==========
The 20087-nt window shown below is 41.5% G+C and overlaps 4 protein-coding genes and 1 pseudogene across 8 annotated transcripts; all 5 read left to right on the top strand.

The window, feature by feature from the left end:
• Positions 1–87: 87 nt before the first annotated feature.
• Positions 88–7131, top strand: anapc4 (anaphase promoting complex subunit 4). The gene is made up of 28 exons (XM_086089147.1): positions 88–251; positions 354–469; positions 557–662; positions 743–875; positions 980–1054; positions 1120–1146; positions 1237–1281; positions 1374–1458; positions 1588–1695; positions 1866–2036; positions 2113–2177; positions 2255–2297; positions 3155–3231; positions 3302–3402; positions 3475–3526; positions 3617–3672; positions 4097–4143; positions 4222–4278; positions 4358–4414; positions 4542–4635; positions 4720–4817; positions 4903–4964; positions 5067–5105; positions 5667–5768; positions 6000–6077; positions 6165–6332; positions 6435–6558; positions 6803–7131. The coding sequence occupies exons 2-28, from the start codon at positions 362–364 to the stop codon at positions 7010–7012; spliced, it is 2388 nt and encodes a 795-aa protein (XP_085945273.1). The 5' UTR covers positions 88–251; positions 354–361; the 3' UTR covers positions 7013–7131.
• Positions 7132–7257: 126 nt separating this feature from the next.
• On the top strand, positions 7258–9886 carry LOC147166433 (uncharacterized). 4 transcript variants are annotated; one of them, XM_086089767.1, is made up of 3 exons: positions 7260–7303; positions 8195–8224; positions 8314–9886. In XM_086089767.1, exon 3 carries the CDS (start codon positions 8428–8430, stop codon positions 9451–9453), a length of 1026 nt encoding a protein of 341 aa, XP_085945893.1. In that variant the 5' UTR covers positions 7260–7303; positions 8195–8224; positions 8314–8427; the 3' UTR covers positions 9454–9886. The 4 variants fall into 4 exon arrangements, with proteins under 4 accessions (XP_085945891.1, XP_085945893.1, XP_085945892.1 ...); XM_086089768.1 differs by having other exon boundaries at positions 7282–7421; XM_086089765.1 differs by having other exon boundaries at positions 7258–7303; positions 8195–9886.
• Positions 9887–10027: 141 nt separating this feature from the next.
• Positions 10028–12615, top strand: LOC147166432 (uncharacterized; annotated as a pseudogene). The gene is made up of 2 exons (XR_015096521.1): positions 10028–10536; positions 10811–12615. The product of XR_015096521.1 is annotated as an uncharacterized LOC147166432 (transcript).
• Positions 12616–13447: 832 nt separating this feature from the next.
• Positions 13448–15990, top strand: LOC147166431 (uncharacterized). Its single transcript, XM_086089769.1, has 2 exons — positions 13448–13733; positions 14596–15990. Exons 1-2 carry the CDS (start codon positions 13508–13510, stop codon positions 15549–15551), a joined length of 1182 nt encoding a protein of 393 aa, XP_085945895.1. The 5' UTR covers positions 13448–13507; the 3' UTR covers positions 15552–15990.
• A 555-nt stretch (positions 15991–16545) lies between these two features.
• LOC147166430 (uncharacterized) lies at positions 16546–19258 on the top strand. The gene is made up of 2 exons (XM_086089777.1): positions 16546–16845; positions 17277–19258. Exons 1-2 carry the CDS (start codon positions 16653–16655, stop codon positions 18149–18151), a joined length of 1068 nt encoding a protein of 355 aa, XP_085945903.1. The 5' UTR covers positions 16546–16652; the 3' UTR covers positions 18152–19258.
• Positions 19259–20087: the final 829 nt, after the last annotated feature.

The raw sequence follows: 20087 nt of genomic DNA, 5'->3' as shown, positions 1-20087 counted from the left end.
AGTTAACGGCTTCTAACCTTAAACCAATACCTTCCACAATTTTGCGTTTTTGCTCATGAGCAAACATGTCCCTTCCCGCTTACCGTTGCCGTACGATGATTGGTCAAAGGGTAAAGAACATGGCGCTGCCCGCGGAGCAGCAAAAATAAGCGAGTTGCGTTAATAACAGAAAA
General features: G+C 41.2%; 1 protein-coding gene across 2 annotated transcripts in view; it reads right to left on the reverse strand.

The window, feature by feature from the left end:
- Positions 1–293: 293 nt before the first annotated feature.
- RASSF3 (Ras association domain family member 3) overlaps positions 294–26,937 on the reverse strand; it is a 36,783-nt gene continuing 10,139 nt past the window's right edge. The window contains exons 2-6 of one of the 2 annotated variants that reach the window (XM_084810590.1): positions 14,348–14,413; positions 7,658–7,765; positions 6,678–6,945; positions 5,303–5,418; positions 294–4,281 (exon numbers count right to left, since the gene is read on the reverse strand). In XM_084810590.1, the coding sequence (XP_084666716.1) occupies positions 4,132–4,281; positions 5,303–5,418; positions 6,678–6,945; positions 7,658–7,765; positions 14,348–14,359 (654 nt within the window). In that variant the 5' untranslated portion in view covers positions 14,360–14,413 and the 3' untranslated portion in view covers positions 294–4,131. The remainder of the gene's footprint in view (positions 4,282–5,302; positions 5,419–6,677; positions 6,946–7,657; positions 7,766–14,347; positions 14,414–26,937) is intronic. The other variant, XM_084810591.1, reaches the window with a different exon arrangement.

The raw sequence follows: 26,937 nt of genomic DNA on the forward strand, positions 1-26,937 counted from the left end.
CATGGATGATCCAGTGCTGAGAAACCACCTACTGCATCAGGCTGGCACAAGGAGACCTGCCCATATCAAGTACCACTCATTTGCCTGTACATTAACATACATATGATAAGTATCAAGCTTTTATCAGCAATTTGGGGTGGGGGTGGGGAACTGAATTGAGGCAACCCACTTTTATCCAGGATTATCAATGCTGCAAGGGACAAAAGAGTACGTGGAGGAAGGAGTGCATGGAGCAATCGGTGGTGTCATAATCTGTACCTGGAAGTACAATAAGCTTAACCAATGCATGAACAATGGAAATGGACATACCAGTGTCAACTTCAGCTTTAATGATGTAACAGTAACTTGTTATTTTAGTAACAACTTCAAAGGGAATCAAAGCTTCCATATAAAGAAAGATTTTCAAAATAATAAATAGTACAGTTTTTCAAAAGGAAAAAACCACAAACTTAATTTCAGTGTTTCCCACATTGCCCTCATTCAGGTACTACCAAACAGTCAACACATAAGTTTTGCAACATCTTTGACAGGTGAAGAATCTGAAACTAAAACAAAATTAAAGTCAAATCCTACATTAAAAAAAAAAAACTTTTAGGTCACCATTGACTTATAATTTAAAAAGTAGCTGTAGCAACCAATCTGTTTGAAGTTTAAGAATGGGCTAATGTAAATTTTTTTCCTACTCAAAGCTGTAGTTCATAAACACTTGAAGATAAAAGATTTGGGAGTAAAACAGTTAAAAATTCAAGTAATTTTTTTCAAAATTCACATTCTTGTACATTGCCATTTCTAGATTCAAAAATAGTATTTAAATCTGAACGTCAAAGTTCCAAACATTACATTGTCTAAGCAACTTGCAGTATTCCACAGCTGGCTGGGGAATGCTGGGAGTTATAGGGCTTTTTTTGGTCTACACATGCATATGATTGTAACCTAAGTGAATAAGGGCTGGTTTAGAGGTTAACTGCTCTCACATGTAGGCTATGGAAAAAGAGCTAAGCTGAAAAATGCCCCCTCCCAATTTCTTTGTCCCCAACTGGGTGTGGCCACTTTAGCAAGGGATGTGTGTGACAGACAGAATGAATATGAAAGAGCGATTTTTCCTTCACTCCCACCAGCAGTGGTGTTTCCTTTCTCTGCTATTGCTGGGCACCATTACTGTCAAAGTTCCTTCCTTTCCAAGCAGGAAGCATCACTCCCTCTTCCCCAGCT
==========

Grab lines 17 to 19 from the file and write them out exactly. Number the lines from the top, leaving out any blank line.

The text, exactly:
The window, feature by feature from the left end:
- Positions 1–293: 293 nt before the first annotated feature.
- RASSF3 (Ras association domain family member 3) overlaps positions 294–26,937 on the reverse strand; it is a 36,783-nt gene continuing 10,139 nt past the window's right edge. The window contains exons 2-6 of one of the 2 annotated variants that reach the window (XM_084810590.1): positions 14,348–14,413; positions 7,658–7,765; positions 6,678–6,945; positions 5,303–5,418; positions 294–4,281 (exon numbers count right to left, since the gene is read on the reverse strand). In XM_084810590.1, the coding sequence (XP_084666716.1) occupies positions 4,132–4,281; positions 5,303–5,418; positions 6,678–6,945; positions 7,658–7,765; positions 14,348–14,359 (654 nt within the window). In that variant the 5' untranslated portion in view covers positions 14,360–14,413 and the 3' untranslated portion in view covers positions 294–4,131. The remainder of the gene's footprint in view (positions 4,282–5,302; positions 5,419–6,677; positions 6,946–7,657; positions 7,766–14,347; positions 14,414–26,937) is intronic. The other variant, XM_084810591.1, reaches the window with a different exon arrangement.